In our dictation class this year students have been working with spelling patterns for long and short vowel sounds in one-syllable words. For example, the short vowel sound is typically spelled CVC (Consonant-Vowel-Consonant) and the long vowel sound for many words is spelled CVCe (silent e at the end) or CVVC (vowel team). The students have learned that the same sound can be spelled with more than one vowel team, so they often need to consider certain factors. Where is the vowel sound in the word? If it is in the middle, certain vowel teams are more typical. If it is at the end, other vowel teams are more typical. For example, long-u sound in the middle of a word could be spelled oo as in smooth or ui as in fruit. If it is at the end of a word, it could be spelled ew as in new or ue as in blue. Is it a homophone? Because we could also have knew or blew. Does it look right? Sometimes students try out spellings—among the likely choices—to see which one “looks” right. Is it brume, broom, or bruim?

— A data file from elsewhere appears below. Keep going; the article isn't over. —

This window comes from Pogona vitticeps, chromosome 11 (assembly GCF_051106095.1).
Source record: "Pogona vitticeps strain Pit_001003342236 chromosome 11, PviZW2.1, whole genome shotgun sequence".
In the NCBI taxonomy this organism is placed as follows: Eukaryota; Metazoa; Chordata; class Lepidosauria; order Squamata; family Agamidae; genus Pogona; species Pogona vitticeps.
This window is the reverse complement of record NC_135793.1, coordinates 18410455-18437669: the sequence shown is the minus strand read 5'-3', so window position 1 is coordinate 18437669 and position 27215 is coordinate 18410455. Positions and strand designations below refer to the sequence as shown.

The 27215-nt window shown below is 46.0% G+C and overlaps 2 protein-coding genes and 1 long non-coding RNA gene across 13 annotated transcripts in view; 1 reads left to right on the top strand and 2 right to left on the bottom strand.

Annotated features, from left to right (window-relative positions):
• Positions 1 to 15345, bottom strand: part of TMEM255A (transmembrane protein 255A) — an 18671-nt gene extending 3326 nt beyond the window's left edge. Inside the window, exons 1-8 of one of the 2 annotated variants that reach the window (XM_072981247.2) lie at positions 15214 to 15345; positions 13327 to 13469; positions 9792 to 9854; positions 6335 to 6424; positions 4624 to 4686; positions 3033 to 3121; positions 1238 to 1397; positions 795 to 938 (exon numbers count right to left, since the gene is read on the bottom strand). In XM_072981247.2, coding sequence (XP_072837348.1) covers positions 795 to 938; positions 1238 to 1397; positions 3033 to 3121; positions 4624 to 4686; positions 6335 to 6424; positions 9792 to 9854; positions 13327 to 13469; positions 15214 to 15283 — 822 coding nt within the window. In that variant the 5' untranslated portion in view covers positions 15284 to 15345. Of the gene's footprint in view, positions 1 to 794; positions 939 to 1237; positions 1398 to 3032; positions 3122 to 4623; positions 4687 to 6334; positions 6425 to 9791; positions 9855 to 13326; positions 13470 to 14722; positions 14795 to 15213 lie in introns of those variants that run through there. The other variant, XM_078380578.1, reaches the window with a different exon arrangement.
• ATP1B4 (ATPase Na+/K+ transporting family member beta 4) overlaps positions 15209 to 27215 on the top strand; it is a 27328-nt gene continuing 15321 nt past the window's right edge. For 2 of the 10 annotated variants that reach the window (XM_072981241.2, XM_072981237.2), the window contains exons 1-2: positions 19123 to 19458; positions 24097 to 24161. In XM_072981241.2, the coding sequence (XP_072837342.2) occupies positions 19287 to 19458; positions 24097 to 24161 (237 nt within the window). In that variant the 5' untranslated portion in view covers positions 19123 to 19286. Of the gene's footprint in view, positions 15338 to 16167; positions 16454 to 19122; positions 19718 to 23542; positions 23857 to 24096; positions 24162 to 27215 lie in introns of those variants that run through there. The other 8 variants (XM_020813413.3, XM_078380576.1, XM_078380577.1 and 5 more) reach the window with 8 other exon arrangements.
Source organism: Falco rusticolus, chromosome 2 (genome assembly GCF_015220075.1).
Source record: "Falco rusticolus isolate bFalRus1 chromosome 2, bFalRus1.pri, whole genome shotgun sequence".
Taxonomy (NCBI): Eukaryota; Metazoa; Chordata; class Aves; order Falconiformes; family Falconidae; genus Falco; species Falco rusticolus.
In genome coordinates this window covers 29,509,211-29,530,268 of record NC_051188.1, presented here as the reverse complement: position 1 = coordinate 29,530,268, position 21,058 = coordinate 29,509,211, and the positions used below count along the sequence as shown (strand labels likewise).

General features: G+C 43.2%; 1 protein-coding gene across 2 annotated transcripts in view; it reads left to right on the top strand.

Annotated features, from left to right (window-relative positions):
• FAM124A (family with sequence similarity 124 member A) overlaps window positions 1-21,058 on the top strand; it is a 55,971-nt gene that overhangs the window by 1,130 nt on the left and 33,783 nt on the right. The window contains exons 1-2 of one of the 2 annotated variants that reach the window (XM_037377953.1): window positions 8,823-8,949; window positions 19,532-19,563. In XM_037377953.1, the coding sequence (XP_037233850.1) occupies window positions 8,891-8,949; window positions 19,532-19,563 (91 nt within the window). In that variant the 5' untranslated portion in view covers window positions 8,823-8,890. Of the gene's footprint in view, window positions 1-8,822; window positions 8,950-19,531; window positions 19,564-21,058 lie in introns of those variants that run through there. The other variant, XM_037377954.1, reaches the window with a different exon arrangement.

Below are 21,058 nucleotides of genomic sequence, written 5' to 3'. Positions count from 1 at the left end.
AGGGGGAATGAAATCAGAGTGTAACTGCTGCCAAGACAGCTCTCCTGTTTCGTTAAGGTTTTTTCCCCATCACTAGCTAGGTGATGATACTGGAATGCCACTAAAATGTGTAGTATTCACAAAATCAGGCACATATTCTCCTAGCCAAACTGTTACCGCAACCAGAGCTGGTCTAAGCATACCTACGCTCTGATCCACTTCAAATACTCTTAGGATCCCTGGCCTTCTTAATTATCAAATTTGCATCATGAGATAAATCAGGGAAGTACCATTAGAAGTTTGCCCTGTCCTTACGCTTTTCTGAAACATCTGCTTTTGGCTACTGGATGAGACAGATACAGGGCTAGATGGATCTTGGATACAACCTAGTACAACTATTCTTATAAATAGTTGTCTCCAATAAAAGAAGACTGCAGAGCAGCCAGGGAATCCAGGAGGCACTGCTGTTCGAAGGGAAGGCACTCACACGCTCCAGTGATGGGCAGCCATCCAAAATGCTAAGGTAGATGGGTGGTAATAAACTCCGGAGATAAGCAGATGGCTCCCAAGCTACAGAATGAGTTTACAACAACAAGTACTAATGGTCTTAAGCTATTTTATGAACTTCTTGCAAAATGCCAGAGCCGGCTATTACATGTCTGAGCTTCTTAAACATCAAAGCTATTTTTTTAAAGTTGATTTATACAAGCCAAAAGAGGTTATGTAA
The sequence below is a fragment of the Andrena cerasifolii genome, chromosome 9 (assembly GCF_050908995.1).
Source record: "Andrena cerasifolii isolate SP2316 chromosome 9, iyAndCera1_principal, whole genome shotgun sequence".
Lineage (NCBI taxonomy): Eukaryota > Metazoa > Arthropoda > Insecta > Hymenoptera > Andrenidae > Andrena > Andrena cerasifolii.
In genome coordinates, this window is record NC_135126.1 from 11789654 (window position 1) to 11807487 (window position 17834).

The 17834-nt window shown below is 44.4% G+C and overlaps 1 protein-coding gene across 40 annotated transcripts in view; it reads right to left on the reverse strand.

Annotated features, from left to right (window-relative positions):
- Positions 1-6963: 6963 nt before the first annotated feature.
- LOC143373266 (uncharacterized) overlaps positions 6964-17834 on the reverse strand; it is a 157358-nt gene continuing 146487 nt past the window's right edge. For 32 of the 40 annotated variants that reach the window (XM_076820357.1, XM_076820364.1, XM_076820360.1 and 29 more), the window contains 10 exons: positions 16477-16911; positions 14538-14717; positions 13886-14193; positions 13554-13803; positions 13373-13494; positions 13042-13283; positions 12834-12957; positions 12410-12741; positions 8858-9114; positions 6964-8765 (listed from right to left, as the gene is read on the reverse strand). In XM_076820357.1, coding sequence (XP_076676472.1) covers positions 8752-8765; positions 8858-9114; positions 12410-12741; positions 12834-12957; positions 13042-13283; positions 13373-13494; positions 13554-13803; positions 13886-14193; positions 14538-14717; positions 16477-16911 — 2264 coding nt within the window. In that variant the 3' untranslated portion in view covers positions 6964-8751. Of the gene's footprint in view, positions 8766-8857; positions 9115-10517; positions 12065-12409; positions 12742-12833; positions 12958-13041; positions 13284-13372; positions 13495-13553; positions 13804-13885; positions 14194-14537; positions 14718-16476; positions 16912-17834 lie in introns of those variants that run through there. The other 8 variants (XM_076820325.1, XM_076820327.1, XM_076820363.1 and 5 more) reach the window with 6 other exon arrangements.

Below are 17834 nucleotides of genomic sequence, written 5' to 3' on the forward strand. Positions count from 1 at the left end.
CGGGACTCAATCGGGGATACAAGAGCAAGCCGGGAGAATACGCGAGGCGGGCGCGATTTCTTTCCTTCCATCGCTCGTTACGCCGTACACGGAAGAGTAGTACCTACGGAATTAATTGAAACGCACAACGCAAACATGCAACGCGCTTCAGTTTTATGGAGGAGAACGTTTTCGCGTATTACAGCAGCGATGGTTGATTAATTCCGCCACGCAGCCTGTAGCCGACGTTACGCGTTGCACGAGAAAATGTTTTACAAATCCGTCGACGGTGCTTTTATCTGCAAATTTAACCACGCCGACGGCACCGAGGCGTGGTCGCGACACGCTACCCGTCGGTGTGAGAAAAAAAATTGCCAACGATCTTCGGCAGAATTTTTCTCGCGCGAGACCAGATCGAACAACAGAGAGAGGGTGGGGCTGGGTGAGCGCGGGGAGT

Each class begins with the students cooperatively sorting a set of words. Students use the words to review digraphs, consonant blends, double consonants, spellings of the sounds /k/, /s/, or /z/, and the use of silent letters (such as k in knew). They find, discuss, and use rhyming words and homophones. They practice writing pattern words as well as writing sentences that use pattern words. Students increase their understanding of words by playing games such as Rhyming Go Fish.